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  • Writer's pictureJoia

Today's rhaps is on ... the Politics of Being "Single"

Berthe Morisot, On the Sofa, 1871

Designating someone single is similar to calling someone homeless—this may not be of uppermost concern to the individual. Your own projections figure heavily in the label, too. A homeless person is likely also boatless and horseless, but you are probably thinking of them as lacking the kind of house or apartment or condo you happen to live in. Calling me “single” likewise may involve your projection of a missing hunky husband, say, rather than a butch wife or a breezy playmate tailored to my needs. You may even visualize me as a potential custodial partner rather than the one benefiting from someone else’s daily care.

Maybe you mix the two concepts, I don't know, and calling me "single" means I don't own and share a house in Chula Vista with a landscaped backyard for California barbecues and birthday parties. Or a brownstone along Commonwealth Avenue in Boston big enough for piano trios. Or a little beachhouse along the peninsula Tróia, or perhaps an oceanview vacation-share down in the Algarve or over in Miami.

In any case, just as we do not initially attribute “Ferrari-less” to a homeless person, neither do we see them as primarily coping with cancer or schizophrenia. Perhaps their immediate struggle involves not having an ID or a cellphone. Or vital medication. Or a way to get through the night. We may completely miss the thing that most needs resolving.

As a professor, my urgent concerns had little to do with preparation for being a logician or philosopher of science. I'd mastered that stuff, at least enough for wall credentials and hiring prospects. What was difficult was simultaneously obtaining, transporting, organizing, and utilizing all the required infant care and household items. I didn't see married women parents as much ahead of me in this department, since they appeared to be doing pretty much the same squishing of outside labor and indoor tasks into the identical 24-hour frames. As far as I could see, their perks accrued to occasionally going to the store alone and sleeping in on weekends. They had zero time to offer me, in any case, any more than I had time for them.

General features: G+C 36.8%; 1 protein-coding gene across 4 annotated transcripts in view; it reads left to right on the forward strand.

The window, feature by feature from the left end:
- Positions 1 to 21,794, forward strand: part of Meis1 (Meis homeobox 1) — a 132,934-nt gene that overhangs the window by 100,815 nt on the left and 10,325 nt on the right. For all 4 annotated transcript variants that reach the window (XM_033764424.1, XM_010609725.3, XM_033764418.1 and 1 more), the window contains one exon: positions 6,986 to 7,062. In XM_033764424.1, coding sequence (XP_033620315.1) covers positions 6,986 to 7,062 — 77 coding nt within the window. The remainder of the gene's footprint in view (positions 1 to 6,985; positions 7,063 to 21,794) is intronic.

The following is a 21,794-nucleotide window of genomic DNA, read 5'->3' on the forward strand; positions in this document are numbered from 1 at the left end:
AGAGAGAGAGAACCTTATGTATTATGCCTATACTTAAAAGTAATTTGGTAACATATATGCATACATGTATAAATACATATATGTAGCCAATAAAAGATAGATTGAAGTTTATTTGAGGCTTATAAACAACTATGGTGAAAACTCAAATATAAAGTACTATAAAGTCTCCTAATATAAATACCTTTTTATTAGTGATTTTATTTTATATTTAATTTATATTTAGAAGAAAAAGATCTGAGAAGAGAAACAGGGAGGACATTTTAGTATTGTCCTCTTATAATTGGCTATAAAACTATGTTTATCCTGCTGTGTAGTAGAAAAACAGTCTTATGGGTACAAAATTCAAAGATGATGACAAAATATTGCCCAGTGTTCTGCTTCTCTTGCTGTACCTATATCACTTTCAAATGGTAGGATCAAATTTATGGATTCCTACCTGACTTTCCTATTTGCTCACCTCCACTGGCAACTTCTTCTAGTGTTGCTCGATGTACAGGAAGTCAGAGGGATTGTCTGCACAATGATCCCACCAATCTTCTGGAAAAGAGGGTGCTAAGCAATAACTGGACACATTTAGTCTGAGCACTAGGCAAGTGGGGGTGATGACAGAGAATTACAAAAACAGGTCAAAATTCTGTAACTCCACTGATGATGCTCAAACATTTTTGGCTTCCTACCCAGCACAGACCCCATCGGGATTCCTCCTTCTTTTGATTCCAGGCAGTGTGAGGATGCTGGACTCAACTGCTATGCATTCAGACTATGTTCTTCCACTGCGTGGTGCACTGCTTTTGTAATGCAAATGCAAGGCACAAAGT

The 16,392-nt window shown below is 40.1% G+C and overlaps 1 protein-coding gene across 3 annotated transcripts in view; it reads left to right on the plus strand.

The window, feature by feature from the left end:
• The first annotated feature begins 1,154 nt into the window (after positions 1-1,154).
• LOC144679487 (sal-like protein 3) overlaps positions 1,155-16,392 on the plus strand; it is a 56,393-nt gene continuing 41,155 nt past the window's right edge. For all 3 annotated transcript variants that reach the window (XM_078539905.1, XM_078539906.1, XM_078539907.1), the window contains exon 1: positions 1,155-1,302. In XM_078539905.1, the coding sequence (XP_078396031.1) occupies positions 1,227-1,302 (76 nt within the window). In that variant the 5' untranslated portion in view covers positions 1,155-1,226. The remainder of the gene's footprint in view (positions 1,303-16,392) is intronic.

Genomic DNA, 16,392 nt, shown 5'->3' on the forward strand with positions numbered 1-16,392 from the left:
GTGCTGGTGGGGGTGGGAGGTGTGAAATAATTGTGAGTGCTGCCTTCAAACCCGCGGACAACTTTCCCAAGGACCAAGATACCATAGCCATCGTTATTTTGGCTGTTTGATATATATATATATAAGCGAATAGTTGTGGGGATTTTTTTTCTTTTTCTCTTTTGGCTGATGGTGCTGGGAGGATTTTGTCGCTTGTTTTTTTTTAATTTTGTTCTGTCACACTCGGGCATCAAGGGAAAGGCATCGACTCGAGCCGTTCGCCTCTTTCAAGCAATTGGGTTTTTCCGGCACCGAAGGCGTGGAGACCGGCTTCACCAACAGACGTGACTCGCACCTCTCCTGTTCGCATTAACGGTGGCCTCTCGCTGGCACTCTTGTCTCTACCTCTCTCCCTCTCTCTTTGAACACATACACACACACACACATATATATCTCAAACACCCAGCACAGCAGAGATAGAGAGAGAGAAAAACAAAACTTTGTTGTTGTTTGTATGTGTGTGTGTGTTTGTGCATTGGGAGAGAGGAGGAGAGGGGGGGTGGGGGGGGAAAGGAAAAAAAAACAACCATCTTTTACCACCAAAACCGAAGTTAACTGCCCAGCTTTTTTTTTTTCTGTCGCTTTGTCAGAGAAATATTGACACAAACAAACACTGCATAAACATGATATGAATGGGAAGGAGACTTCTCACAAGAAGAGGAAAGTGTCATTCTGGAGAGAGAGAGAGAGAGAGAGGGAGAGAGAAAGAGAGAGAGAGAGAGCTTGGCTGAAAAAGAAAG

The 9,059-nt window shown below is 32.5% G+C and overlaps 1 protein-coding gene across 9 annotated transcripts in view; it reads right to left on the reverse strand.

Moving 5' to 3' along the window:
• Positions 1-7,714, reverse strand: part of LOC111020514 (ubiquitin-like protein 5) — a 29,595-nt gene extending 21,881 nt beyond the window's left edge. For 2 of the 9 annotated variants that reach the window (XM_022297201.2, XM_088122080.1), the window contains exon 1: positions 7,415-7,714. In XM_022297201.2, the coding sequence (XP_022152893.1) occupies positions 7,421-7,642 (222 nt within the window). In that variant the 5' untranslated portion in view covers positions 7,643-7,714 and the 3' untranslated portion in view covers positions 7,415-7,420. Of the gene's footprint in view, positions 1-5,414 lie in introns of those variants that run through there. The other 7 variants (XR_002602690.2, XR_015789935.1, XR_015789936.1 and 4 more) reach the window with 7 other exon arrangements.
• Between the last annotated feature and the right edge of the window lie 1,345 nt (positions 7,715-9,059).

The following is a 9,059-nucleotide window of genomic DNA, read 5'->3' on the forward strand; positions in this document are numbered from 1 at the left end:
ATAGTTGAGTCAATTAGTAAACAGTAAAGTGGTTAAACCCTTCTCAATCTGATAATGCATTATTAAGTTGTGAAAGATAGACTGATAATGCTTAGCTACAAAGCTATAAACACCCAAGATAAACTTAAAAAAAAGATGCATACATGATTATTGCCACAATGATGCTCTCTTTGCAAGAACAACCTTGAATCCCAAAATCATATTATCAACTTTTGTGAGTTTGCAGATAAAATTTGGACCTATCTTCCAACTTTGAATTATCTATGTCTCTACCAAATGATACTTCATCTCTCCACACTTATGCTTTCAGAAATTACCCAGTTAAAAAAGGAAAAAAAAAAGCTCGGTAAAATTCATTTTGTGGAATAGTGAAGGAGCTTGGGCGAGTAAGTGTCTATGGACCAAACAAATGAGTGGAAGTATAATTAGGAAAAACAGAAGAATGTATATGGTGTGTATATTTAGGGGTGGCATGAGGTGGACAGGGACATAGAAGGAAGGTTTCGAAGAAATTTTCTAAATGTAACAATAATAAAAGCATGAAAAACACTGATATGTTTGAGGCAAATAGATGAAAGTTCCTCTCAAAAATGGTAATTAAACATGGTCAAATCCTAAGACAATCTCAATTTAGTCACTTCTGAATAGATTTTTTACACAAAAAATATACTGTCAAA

I identify with much of the literature on being single, as does the IRS for me at tax time, and likely would have shipped myself off to a medieval convent rather than endure the short-lived fate of a female house slave. Nonetheless I experience most conversation even now as subjection to a kind of optical lense exam. As you place your lenses on me, I try to gauge the depth of your meaning, the scope of your periphery, the fundamental frames of your Weltanschauung. What is it that you see in me? Which frames are lit and which dark? How and where are you running with my words, and am I using the ones you recognize? Do you see blue where I see green? How many is a lot to you?

It's exhausting, always has been. Requires a great deal of recovery-time. At the Conservatory there were times when I'd stay in between Thursday and Tuesday orchestra rehearsals. Once all I had was a bottle of vodka and a loaf of bread and I still didn't go out, sat there looking at Back Bay Fens from my Peterborough windows the whole time. I could hear the Red Sox games through the courtyard.

Human social adaptation requires cognitive effort, and my personal neural networks developed with gaping Swiss-cheese hole requirements for solitude amid the connective tissue. Single doesn't begin to explain the condition. The absence of a live-in partner might be relevant to a few years here and there, when I consciously pursued the idea and engaged in promiscuous sex, dating rituals, attempted marriage, or sadly, all of the above at once. The rest of the time I was busy being a kid, a musician, world wanderer, professor, mother, writer, patient, survivor. The absence of cohabitation doesn't describe me much better than the absence of a coronavirus or even comorbidity with pre-existing ailments. Lately there's been an absence of noisy neighbors, for which I am inconsistently grateful under current lockdown circumstances.

Today I am lacking a functioning coffee machine and instant decaf is not doing the trick. If offered, I'd take a good cup of java over true love, no hesitation.

So sitting on the sofa...what do you see? Am I bored? Busy? Writing? Waiting for cookies to bake? A baby to wake up? Am I sleepy? In pain? Memorizing La Vie en Rose? Or maybe Bitte geh nicht fort? Am I missing someone? A man, a woman, a cat?

You don't know.

That's right—you do not know.

It's okay. I don't know much about you, either. Until you tell me.

23 MARCH 2020

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